Saturday, November 10, 2018
THE WASP WOMAN On Blu-ray From Shout Factory
The 1959 Roger Corman THE WASP WOMAN isn't one of the director's better films, and it's not even one of the more notable fantastic films of its period--so why did Shout Factory give it a major Blu-ray release? Because that's what Shout Factory does, and let's all give thanks that they do it.
THE WASP WOMAN contains elements of THE FLY, THE WOLF MAN, and the Jekyll & Hyde story. Set in contemporary times, the tale concerns Janice Starling (Susan Cabot), the head--and main spokesmodel--of a major cosmetic company. The company's sales are starting to go down, and Janice is worried it may be due to the fact she's not as young as she used to be--she's now (gasp) entering her forties! A mysterious Dr. Zinthrop (Michael Mark) creates a serum from royal wasp jelly that he claims rejuvenates animals--and Janice decides to test it on herself. The serum works--all too well, as various complications ensue (the title of this movie is THE WASP WOMAN, after all).
THE WASP WOMAN is an okay little film (its original running time is around an hour), but I don't think it even ranks among the best of Roger Corman's 1950s movies, such as NOT OF THIS EARTH. What helps it the most is the lead performance by Susan Cabot. Instead of going to extremes with the character of Janice Starling, Cabot makes her believable and likable. Janice doesn't come off as obsessed with youth or beauty (at the beginning of the film she in fact doesn't look all that much different then when she becomes "younger"). Instead of ranting or raving, Cabot brings a measured tone to the film which offsets the more outlandish parts of the story. When she is in Wasp Woman mode the makeup is about what one would expect from a movie of this type made during this period, but in context I think it works.
Several members of the Roger Corman stock company had a hand in THE WASP WOMAN, either in front or behind the camera. Among the supporting players are Corman vets such as Barboura Morris and Bruno Ve Sota. Actor Leo Gordon, another long-time Corman associate, co-wrote the script, and Gordon's wife, Allison Hayes-lookalike Lynn Cartwright, has a small but memorable role as a smart-aleck receptionist. Future Spaghetti Western star Frank Wolff also has a tiny but showy role as a moving company employee. Michael Mark, who plays Dr. Zinthrop, was in several classic Universal horror films--Corman of course would use more famous Universal monster veterans such as Karloff, Lorre, Chaney Jr., and Rathbone in his Edgar Allan Poe adaptations. Roger Corman himself makes an acting cameo in the movie as a doctor, and his brother, co-producer Gene Corman, also puts in an appearance.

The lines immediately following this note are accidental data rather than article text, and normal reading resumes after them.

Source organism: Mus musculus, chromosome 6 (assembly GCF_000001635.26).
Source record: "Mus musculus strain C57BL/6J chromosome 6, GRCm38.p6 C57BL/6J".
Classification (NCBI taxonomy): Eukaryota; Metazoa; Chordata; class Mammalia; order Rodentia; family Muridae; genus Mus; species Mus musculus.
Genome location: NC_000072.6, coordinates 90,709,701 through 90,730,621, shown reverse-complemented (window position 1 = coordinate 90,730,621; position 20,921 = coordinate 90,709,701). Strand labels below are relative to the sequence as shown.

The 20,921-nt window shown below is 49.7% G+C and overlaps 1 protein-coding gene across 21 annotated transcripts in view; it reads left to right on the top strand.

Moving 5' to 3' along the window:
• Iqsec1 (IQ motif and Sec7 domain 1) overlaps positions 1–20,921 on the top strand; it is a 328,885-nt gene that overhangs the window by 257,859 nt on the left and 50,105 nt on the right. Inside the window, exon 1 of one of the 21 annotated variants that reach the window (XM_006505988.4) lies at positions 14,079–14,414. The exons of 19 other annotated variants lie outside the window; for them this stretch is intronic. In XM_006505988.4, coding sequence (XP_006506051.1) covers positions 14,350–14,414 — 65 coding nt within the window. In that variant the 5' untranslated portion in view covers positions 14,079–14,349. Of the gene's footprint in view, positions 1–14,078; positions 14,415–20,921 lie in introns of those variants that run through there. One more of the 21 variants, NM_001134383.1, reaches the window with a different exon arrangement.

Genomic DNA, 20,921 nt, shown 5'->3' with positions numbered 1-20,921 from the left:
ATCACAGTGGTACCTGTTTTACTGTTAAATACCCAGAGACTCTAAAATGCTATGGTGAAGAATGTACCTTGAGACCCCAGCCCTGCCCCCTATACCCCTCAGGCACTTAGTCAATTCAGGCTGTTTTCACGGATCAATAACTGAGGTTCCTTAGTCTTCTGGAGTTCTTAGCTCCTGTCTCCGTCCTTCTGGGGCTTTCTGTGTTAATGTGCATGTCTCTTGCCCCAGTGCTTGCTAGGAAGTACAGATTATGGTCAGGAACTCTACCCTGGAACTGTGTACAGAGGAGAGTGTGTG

Shout Factory touts this disc of THE WASP WOMAN as presenting a new 2k scan of a fine grain print, and the black & white picture is razor sharp, with a full, clear soundtrack to go with it. The movie is in 1.85:1 anamorphic widescreen.
What really makes this Blu-ray desirable are the extras. Shout Factory provides two different excellent commentaries. Troy Howarth gives a talk that is wry, informative, and entertaining. He discusses all the relevant details of the film, and he makes the case that Roger Corman should be credited with being economically creative instead of being called cheap. Tom Weaver's commentary focuses mostly on the life and career of Susan Cabot, who Weaver got to know personally in the mid-1980s. Cabot's life after her film career is a sad and bizarre one, as told by Weaver. Her story involves such subjects as King Hussein, growth hormones, and murder. Weaver takes some time off to allow Dr. Robert J. Kiss to give a short discussion on the theatrical and TV releases of THE WASP WOMAN.
Also included on this disc is the television version of THE WASP WOMAN, which runs about 10 minutes longer (apparently the theatrical version was too short for a movie on TV time slot). The added 10 minutes are at the beginning (the commentators credit them being directed by Jack Hill), and the sequence concerns footage of Dr. Zinthrop and his wasps--it's not really all that important to the rest of the story.
Some might consider the idea of Shout Factory putting so much effort into a release of something like THE WASP WOMAN as overkill, but all that effort was why I bought the disc.